Geographic Region: Johnson County, Kentucky

Spicer, Jack, Sr.
Birth Year : 1875
Death Year : 1925
In 1918, Jack Spicer, Sr. was sworn in as the coroner of Lee County, KY, which made him the first African American to hold an office in the county [source: "Negro official in Lee County," The Clay City Times, 01/17/1918, p.1].  Jack Spicer is listed as coal miner in the 1910 U.S. Federal Census. He was born March 31, 1875, according to the WWI Registration Card, and worked for the Beattyville Fuel Company.  He was the husband of Margaret Spicer. According to his death certificate [Registered No. 787], Jack Spicer was born in Jackson, KY, the son of Patsy Strong.  He was a minister at the time of his death in Lexington, KY, October 19, 1925.
Subjects: Miners, Mines, & Steel Mills, Politicians, Politics, Appointments & Elections, Undertakers, Cemeteries, Coroners, & Obituaries
Geographic Region: Jackson, Breathitt County, Kentucky / Beattyville, Lee County, Kentucky / Lexington, Fayette County, Kentucky

Spradling, William Wallace
Birth Year : 1866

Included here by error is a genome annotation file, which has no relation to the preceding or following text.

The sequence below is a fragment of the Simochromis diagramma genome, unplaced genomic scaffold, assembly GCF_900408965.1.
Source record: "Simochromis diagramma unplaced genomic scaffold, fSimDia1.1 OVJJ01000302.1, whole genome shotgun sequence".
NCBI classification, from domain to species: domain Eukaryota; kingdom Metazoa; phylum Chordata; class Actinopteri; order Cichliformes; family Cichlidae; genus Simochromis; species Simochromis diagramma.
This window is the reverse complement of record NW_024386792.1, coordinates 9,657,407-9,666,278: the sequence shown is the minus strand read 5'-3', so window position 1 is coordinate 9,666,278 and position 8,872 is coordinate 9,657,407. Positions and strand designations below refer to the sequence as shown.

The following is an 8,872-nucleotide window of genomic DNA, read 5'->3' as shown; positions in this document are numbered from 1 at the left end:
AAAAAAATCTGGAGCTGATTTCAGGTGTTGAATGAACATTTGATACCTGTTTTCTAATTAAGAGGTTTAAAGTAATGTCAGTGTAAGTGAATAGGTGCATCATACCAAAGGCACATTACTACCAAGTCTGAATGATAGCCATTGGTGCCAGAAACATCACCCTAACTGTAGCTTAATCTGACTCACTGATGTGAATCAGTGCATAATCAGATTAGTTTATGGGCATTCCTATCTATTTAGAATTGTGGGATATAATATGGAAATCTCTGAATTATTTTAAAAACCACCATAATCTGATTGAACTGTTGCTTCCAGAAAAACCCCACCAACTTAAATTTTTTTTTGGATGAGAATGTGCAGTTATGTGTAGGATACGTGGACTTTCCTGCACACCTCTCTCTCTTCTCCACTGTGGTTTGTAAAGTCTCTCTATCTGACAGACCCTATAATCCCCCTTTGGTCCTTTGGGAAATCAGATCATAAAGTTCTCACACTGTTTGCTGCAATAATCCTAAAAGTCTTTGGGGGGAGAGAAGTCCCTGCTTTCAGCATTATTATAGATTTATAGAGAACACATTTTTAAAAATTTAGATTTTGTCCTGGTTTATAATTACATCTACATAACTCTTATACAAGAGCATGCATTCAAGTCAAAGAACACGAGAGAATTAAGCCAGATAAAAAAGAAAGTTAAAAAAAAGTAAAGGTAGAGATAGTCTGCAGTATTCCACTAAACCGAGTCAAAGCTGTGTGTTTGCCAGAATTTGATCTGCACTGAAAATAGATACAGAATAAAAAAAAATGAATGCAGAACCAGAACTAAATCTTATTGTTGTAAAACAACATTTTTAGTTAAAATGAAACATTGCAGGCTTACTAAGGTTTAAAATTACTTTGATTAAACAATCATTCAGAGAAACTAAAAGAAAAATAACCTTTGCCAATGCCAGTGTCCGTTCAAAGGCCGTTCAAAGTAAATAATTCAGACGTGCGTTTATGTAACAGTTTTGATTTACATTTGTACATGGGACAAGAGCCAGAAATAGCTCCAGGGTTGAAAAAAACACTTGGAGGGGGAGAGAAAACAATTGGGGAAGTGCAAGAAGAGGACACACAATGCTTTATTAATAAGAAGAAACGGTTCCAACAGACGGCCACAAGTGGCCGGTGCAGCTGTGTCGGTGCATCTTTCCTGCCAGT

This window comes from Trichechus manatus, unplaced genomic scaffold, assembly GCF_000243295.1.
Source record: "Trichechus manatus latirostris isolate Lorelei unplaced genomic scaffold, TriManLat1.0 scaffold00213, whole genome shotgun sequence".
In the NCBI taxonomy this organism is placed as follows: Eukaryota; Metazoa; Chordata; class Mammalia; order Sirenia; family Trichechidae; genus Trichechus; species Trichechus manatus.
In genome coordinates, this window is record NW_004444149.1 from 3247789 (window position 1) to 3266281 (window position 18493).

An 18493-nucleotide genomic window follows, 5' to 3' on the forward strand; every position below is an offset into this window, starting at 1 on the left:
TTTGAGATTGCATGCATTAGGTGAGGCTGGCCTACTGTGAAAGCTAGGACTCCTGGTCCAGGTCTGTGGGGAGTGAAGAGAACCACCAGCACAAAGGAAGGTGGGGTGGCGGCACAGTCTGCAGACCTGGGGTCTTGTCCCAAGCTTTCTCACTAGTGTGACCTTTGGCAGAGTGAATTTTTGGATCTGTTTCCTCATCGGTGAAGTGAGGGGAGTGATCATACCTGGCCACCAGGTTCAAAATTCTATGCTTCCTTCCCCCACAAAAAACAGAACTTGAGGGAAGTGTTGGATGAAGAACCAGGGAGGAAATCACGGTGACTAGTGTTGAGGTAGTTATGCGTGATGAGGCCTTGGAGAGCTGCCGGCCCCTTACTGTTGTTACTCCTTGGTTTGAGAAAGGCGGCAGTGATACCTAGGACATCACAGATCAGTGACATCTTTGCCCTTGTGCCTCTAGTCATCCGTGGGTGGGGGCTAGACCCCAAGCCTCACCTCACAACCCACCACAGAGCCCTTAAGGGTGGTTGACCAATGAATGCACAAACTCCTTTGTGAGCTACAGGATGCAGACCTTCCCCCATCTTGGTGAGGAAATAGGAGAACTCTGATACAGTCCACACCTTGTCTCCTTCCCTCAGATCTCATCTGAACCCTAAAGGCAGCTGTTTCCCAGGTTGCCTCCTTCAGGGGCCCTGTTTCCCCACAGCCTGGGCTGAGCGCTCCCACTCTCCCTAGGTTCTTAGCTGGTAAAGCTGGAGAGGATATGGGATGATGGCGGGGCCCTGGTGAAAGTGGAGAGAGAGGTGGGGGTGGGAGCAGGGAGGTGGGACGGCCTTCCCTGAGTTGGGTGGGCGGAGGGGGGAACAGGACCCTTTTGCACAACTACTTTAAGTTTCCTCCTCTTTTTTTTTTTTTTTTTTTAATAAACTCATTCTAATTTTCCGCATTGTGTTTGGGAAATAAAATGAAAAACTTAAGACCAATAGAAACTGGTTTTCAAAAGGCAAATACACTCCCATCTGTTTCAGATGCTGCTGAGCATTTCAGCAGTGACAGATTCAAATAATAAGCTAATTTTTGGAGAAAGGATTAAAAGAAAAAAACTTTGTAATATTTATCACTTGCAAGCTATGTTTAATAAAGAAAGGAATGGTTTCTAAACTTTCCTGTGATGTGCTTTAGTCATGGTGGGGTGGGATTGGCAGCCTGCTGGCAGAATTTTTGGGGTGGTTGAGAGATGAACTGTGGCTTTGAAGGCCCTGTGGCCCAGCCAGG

Death Year : 1940
Born in Louisville, KY, Spradling owned more real estate in Louisville than any other African American. He was Vice President of the Louisville Cemetery Association and Director of the Falls City Realty Co. He served as vice president of First Standard Bank, the first African American bank in Kentucky. Spradling was a delegate to the convention that nominated Republican Mayor Grinstead in 1907. He was the son of Washington and Henrietta Richardson Spradling, and the husband of Mary E. Wilson Spradling (1876-1964), who was born in KY. The couple had lived at 501 Rose Lane Street, according to William Spradling's death certificate. For more see Who's Who of the Colored Race, 1915.
Subjects: Businesses, Politicians, Politics, Appointments & Elections, Undertakers, Cemeteries, Coroners, & Obituaries, Realtors, Real Estate Brokers, Real Estate Investments
Geographic Region: Louisville, Jefferson County, Kentucky

Stonestreet, Frederick M., Sr.
Birth Year : 1858
Death Year : 1931